Michigan legislators are once again trying to jump-start recycling in the state with proposals that ignore market realities. Two bills that have recently passed the state Senate will, if implemented, prove no more successful than past efforts to mandate recycling. The state House should let them die.
Senate Bill 790 sets up a “state recycling advisory council.” The council would have numerous charges, including calculating the amount of public and private money needed to improve recycling in urban and rural areas; identifying "all known sources of potential funding for recycling"; and devising a method for distributing these monies to local recycling programs. Senate Bill 854, in turn, would establish a new post of “statewide recycling coordinator” within the Department of Environmental Quality. The coordinator’s office would be charged with creating a "regular review of local recycling programs" and gathering information about "recycling processes, markets and rates."
These bills come on the heels of several new state laws limiting the types of items that can be lawfully placed in landfills. These limits operate on the false premise that landfill bans and recycling subsidies will create sustainable markets for recycled materials.
Experience with this approach shows that it does not work. In 1991, only 15 percent of the U.S. population had access to curbside recycling, according to the nonprofit Container Recycling Institute. By 1999, this figure had grown to 61 percent. Despite the increased access to curbside recycling, the percentage of recycled material was actually declining in two key categories. The recycling rate for aluminum cans fell from 64 percent in 1990 to 55 percent in 1999. Plastic bottle recycling rates peaked in the mid-1990s and decreased each year through the remainder of the decade. (Paper recycling rates — the third key category — are less relevant in this case, since a significant amount of paper recycling is not done at the curbside.)
Recent expenditures of Michigan taxpayers’ money have done little to stimulate recycling in the state. Between 1988 and 1997, the Michigan Department of Natural Resources awarded $150 million from the Solid Waste Alternatives Program in order to develop markets for recycled products and encourage resource-recovery projects. But SWAP, like most government attempts to manipulate markets, has been a dismal failure. The Michigan recycling rate of 20 percent at the end of 2000 is well below the average rate of 26 percent for Great Lakes states, even though other states in the region did not institute large spending programs like SWAP.
Similarly, no number of government mandates will create recycling markets. While it is true that government can ban items, such as used computers, from landfills, these computers will be stockpiled somewhere until there is a market for them. Simply banning an item from a landfill does not magically create a market for it.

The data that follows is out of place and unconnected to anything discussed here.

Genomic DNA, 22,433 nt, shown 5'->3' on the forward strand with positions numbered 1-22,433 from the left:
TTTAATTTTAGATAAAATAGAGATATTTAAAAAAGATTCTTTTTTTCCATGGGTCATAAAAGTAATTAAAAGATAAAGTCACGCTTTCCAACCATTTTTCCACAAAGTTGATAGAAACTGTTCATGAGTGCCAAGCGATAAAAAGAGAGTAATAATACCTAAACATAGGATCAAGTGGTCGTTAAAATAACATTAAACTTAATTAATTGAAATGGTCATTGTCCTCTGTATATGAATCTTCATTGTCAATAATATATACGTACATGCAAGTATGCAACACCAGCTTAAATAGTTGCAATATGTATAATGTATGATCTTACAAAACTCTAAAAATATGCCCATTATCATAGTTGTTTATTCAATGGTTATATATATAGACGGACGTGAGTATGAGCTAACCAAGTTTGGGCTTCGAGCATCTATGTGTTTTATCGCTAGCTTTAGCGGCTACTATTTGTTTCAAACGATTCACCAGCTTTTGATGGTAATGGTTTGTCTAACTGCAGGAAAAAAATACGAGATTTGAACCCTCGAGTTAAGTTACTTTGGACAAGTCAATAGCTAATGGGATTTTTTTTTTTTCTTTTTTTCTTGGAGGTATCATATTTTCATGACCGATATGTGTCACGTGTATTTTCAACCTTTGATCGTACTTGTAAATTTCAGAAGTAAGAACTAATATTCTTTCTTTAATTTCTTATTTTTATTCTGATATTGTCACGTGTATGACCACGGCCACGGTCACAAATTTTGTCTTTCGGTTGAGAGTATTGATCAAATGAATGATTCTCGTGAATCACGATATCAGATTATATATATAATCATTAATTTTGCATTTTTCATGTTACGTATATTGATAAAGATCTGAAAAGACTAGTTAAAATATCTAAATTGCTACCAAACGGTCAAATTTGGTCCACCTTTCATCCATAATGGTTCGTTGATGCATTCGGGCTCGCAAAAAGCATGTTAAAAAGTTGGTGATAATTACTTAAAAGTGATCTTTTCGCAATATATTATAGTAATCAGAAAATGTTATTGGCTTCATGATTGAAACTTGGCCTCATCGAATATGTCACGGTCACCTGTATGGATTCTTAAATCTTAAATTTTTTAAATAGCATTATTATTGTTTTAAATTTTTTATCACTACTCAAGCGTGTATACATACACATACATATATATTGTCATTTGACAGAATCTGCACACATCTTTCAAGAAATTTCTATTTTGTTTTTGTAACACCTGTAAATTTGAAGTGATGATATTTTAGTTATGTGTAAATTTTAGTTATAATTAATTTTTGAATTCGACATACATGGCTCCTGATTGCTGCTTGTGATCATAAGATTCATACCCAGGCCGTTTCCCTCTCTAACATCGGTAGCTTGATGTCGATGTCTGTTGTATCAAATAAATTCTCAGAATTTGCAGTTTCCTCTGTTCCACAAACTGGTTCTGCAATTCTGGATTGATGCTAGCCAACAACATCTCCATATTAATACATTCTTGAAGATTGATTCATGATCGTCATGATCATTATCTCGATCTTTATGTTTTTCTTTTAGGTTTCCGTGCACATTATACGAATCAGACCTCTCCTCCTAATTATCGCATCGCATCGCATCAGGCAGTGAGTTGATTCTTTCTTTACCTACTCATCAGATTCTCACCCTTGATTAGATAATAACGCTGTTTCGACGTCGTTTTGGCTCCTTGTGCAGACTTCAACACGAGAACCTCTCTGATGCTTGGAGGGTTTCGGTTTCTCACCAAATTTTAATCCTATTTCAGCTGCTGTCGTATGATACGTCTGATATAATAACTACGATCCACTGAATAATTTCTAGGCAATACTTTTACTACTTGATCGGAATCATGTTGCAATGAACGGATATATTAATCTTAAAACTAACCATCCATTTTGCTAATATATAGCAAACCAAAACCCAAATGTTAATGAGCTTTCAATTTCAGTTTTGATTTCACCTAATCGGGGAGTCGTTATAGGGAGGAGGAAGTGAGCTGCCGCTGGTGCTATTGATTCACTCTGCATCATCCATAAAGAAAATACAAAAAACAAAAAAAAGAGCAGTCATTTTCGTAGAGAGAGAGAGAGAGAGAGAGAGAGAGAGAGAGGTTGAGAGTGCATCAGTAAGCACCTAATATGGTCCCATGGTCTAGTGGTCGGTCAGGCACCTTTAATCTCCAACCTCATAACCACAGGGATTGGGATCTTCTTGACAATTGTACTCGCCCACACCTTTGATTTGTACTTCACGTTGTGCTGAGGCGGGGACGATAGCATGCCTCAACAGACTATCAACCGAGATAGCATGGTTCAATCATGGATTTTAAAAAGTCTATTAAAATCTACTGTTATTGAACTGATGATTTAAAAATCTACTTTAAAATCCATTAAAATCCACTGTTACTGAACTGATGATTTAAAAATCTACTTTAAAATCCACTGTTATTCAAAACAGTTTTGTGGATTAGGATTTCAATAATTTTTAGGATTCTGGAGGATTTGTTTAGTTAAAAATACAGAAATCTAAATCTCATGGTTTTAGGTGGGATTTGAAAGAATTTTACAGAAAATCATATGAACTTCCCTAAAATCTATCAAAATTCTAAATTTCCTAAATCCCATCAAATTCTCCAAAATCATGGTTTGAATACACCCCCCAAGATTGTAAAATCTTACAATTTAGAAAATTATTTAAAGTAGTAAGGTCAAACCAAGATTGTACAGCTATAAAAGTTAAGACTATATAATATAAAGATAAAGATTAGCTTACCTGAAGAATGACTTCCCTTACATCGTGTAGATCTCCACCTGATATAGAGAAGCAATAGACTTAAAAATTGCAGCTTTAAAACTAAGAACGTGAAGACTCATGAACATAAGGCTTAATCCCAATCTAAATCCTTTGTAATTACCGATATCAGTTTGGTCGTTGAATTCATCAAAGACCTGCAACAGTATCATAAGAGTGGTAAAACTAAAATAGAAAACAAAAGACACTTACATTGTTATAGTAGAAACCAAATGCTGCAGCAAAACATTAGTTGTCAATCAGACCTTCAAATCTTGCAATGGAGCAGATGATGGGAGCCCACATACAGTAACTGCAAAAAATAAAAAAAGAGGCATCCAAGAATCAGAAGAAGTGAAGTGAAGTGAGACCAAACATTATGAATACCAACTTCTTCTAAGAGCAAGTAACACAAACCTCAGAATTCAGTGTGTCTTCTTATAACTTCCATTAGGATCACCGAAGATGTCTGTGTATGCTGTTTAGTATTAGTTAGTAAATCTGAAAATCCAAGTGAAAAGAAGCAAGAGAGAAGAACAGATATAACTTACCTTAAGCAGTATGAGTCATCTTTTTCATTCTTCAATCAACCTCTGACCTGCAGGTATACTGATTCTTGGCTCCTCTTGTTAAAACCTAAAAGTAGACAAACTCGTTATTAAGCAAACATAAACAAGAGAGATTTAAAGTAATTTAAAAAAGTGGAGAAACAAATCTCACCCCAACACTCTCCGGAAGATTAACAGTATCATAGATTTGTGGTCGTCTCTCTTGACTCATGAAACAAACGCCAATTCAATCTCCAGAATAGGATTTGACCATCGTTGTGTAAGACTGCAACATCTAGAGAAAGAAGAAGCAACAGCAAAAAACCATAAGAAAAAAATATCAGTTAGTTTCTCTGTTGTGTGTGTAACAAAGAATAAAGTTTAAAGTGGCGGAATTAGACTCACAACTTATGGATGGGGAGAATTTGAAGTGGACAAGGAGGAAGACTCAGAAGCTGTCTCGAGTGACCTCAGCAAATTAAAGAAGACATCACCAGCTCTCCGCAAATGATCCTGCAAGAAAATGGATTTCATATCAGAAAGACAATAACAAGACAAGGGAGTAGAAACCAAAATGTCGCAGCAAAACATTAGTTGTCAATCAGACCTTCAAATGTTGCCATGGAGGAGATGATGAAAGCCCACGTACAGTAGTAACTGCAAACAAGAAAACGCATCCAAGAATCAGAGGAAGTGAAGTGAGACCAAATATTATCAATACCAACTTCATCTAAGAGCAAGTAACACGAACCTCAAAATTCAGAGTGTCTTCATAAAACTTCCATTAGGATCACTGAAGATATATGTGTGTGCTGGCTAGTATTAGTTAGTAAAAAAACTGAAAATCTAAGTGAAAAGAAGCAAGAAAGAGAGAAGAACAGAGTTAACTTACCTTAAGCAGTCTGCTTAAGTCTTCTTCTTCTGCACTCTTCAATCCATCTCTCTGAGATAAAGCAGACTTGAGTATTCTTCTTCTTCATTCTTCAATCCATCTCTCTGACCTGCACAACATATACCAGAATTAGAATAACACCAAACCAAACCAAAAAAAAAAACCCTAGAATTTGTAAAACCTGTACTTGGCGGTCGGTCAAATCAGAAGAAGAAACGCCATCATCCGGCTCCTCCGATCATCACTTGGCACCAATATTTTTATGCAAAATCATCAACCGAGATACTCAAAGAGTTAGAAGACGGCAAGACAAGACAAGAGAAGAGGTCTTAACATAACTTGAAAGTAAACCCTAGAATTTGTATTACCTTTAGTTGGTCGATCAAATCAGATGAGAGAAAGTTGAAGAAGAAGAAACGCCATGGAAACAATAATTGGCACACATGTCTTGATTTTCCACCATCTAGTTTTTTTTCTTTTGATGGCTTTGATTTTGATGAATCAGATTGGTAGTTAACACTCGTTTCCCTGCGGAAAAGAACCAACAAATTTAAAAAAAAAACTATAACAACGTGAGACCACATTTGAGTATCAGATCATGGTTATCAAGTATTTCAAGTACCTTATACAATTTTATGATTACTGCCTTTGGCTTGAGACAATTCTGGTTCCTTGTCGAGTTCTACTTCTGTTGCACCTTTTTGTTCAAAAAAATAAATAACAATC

In fact, government mandates usually work against establishing viable markets for recyclables. Consider the Michigan Bottle Law. While requiring a 10-cent deposit for soft drink and beer containers has helped prevent litter, it has also helped prevent curbside recycling. Aluminum cans are generally the most valuable recycling material picked up at the curb, but the bottle law’s economic incentive to return them to stores has prevented households from tossing them in the trash. Most curbside recycling programs in Michigan communities would be discontinued without taxpayer subsidies.
This dependence on subsidies is a common problem. Markets that need a government subsidy to get started usually collapse once it is gone. New government programs to "improve" subsidies tend to be counterproductive, too. The proposed state recycling advisory council’s mission to identify sources of potential funding for recycling will likely produce calls for new taxes masquerading as “fees,” further retarding the economic growth that produces technology that is friendlier to the environment. And a new office of state recycling coordinator will simply create additional bureaucracy within an agency that already claims it does not have the necessary resources to perform its basic function of environmental protection.
Undoubtedly, new markets for the use of recycled materials will emerge. These markets, however, will be created by economic opportunities for Michigan manufacturers competing in the marketplace, not by government mandates.
Lawmakers should set aside the impulse to mandate change and focus instead on removing obstacles to the uses of recycled materials by Michigan firms. Requiring the DEQ to streamline the environmental permitting process that companies must follow before they can utilize recycled materials in their manufacturing processes would be a good place to start. This would do more to create a market for recycling than new “councils” and “coordinators,” who are far more likely to produce paper for recycling bins than to actually create a recycling market.
Russ Harding is senior environmental policy analyst at the Mackinac Center for Public Policy, a research and educational institute headquartered in Midland, Mich. He is also former director of the Michigan Department of Environmental Quality. Permission to reprint in whole or in part is hereby granted, provided that the author and the Center are properly cited.